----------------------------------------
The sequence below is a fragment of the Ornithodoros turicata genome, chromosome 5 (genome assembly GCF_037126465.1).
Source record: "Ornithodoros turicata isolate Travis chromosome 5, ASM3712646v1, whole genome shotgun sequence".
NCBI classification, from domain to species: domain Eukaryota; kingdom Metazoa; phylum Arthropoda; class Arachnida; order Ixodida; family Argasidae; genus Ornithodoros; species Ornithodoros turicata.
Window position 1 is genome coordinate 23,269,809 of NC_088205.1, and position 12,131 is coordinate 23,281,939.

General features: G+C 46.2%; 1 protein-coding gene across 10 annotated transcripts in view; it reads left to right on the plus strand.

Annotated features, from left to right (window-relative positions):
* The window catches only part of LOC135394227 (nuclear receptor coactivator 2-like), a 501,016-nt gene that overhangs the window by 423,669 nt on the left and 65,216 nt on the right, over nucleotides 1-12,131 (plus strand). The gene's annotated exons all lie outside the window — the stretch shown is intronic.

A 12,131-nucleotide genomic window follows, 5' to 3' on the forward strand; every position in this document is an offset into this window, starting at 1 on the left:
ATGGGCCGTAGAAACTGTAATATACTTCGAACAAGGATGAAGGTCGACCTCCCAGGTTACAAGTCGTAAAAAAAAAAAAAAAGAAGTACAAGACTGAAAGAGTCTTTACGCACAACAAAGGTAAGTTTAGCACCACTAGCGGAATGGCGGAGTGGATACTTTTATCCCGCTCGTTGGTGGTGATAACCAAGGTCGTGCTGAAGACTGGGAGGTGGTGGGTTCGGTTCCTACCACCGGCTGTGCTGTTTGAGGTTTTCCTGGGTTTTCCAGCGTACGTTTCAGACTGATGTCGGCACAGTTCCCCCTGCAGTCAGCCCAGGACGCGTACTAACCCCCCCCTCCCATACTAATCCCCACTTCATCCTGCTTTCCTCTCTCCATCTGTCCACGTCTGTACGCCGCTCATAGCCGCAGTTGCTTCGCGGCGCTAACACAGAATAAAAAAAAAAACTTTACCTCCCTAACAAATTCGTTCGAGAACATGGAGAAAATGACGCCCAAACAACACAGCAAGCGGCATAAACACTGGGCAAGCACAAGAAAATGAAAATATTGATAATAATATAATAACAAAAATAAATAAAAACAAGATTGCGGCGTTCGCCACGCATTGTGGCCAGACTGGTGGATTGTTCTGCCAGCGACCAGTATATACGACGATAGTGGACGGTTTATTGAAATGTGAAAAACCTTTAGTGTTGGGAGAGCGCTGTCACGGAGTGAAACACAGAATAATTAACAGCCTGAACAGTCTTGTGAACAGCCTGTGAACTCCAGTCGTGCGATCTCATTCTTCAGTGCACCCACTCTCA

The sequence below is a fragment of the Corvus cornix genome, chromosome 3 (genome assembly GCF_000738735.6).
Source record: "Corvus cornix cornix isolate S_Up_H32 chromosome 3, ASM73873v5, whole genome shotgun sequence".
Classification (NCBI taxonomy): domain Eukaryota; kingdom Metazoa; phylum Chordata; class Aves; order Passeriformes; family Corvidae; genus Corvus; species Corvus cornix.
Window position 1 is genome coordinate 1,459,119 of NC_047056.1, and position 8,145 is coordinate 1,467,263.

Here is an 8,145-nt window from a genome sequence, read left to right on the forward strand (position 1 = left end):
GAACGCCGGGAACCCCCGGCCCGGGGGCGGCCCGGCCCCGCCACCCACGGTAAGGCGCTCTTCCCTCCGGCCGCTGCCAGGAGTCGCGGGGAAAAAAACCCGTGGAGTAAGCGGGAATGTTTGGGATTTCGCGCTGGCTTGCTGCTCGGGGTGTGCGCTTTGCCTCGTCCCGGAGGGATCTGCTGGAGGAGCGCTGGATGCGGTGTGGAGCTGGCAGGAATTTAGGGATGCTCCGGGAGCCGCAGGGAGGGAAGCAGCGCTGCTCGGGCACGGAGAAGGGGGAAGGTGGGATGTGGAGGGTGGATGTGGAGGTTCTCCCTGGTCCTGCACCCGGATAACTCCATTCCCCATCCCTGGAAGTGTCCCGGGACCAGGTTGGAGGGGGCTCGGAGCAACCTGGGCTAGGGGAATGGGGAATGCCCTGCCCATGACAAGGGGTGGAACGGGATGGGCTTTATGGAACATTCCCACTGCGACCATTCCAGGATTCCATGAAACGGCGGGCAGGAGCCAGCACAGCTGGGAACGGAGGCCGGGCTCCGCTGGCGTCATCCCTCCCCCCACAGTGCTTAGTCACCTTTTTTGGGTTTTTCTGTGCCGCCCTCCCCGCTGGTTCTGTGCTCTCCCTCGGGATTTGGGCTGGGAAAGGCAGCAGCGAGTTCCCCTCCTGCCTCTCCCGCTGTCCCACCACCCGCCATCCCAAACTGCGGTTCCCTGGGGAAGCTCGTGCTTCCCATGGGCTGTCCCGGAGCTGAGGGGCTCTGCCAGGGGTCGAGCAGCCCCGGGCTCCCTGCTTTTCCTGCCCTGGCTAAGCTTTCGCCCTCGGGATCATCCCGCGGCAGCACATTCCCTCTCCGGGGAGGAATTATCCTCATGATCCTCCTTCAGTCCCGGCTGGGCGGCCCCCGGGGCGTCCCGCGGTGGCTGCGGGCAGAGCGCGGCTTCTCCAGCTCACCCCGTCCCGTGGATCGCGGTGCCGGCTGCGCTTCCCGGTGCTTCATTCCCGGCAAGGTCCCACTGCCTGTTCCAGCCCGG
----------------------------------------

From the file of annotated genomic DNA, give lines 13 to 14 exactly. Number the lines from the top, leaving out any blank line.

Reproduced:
Window position 1 is genome coordinate 1,459,119 of NC_047056.1, and position 8,145 is coordinate 1,467,263.

Here is an 8,145-nt window from a genome sequence, read left to right on the forward strand (position 1 = left end):